Equitable resourcing of primary health care in remote communities in Australia's Northern Territory: a pilot study

John Wakerman, Lisa Sparrow, Susan L. Thomas, John S. Humphreys, Mike Jones

Research output: Contribution to journalArticleResearchpeer-review

Abstract

Background: Improved Primary Health Care (PHC) utilisation is central to reducing the unacceptable morbidity and mortality rates characterising populations living in remote communities. Despite poorer health, significant inequity characterises the funding of PHC services in Australia's most remote areas. This pilot study sought to ascertain what funding is required to ensure equitable access to sustainable, high quality primary health care irrespective of geographical remoteness of communities. Methods: High performing remote Primary Health Care (PHC) services were selected using improvement measures from the Australian Primary Care Collaboratives Program and validated by health experts. Eleven PHC services provided data relating to the types of services provided, level of service utilisation, human resources, operating and capital expenses. A further four services that provide visiting PHC to remote communities provided information on the level and cost of these services. Demographic data for service catchment areas (including estimated resident population, age, Indigenous status, English spoken at home and workforce participation) were obtained from the Australian Bureau of Statistics 2011 census. Formal statistical inference (p-values) were derived in the linear regression via the nonparametric bootstrap. Results: A direct linear relationship was observed between the total cost of resident PHC services and population, while cost per capita decreased with increasing population. Services in smaller communities had a higher number of nursing staff per 1000 residents and provided more consultations per capita than those in larger communities. The number of days of visiting services received by a community each year also increased with population. A linear regression with bootstrapped statistical inference predicted a significant regression equation where the cost of resident services per annum is equal to $1,251,893.92 + ($1698.83 x population) and the cost of resident and visiting services is equal to $1,378,870.85 + ($2600.00 x population). Conclusions: The research findings provide empirical evidence based on real costs to guide funding for remote PHC services that takes into account the safety and equity requirements for a minimum viable service. This method can be used as a transparent, coordinated approach to ensure the equitable delivery of sustainable, high quality PHC in remote communities. This will in turn contribute to improved health outcomes.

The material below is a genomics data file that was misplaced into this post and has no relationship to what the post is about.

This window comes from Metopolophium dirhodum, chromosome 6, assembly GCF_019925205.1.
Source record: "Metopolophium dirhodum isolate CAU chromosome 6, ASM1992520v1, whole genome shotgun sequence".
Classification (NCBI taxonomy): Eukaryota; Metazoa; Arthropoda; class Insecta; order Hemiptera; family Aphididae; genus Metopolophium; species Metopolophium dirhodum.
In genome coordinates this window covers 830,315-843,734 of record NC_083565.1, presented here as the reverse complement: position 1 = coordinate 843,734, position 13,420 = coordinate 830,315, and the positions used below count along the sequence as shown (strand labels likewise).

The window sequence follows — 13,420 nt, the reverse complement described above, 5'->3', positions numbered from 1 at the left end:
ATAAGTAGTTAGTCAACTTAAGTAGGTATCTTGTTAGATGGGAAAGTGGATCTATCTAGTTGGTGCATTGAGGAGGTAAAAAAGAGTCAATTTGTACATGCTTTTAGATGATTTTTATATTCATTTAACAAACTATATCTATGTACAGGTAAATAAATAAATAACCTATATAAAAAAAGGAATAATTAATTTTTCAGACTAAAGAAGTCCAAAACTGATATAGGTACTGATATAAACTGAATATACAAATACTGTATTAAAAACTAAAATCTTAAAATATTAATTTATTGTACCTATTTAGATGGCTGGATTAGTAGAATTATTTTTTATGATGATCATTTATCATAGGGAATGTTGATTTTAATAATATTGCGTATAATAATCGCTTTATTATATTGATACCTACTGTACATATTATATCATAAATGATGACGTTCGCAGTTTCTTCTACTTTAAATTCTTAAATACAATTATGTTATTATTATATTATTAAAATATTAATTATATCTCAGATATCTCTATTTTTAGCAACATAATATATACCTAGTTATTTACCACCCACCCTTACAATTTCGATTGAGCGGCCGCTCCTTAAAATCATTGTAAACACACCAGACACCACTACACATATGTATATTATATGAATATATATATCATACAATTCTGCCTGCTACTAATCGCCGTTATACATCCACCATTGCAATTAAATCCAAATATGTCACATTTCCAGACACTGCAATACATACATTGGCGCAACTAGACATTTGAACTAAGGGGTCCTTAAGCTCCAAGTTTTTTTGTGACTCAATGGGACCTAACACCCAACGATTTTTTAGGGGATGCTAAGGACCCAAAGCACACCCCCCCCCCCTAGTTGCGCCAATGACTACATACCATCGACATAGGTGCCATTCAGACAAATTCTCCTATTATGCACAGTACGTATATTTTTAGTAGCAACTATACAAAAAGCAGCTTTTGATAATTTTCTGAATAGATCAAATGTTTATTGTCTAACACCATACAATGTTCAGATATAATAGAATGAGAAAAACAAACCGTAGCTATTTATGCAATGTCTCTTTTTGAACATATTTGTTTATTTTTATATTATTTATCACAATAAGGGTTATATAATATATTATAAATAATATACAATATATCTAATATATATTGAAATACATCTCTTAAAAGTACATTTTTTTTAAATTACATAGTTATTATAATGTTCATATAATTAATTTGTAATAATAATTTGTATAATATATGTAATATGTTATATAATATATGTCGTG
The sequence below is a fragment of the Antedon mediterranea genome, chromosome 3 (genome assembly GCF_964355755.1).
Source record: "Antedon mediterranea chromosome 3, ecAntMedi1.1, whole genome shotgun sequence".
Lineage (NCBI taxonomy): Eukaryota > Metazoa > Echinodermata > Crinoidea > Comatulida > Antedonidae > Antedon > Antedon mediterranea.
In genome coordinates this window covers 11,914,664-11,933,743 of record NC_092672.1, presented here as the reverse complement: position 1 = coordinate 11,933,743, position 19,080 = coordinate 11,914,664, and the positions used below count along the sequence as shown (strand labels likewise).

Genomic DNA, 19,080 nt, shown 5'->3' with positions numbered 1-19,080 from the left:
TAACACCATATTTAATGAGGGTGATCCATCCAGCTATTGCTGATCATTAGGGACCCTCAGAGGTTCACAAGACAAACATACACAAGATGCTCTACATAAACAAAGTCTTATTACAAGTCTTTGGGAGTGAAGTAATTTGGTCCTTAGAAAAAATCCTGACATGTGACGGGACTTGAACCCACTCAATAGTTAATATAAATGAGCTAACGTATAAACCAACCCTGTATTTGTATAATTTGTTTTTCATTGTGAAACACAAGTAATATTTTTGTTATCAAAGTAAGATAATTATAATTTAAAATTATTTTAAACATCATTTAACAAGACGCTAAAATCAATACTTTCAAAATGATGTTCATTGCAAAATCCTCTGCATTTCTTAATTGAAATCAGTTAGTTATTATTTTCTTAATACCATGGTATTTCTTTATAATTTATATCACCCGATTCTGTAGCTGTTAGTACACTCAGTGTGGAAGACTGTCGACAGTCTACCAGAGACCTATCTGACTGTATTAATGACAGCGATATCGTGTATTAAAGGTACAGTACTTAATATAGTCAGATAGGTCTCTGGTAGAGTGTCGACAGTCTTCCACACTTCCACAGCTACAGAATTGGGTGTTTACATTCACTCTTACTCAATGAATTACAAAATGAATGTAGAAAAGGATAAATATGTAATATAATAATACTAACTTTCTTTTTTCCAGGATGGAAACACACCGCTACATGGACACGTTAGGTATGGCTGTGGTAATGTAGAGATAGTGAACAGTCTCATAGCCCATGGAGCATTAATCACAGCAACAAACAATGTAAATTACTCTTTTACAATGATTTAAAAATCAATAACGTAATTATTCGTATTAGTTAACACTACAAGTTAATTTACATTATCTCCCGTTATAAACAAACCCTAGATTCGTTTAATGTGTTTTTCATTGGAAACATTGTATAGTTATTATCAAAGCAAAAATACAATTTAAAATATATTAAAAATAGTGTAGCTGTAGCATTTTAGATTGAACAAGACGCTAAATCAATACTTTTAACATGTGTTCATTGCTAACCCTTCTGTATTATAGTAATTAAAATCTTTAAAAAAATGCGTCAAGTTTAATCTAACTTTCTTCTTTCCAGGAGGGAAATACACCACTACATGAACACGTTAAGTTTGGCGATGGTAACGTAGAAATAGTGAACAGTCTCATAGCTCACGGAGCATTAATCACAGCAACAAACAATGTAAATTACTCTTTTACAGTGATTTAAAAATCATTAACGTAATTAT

LanguageEnglish
Article number75
Pages1-12
Number of pages12
JournalBMC Family Practice
Volume18
Issue number1
DOIs
Publication statusPublished - 29 Jun 2017

Fingerprint

Northern Territory
Primary Health Care
Health Services
Costs and Cost Analysis
Population
Quality of Health Care
Linear Models
Health
Patient Acceptance of Health Care
Nursing Staff
Censuses
Population Groups
Referral and Consultation
Economics
Demography

Bibliographical note

Copyright the Author(s) 2017. Version archived for private and non-commercial use with the permission of the author/s and according to publisher conditions. For further rights please contact the publisher.

Keywords

  • primary health care
  • remote
  • equity
  • access
  • cost
  • benchmark
  • funding

Cite this

Wakerman, John ; Sparrow, Lisa ; Thomas, Susan L. ; Humphreys, John S. ; Jones, Mike. / Equitable resourcing of primary health care in remote communities in Australia's Northern Territory : a pilot study. In: BMC Family Practice. 2017 ; Vol. 18, No. 1. pp. 1-12.
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Equitable resourcing of primary health care in remote communities in Australia's Northern Territory : a pilot study. / Wakerman, John; Sparrow, Lisa; Thomas, Susan L.; Humphreys, John S.; Jones, Mike.

In: BMC Family Practice, Vol. 18, No. 1, 75, 29.06.2017, p. 1-12.

Research output: Contribution to journalArticleResearchpeer-review

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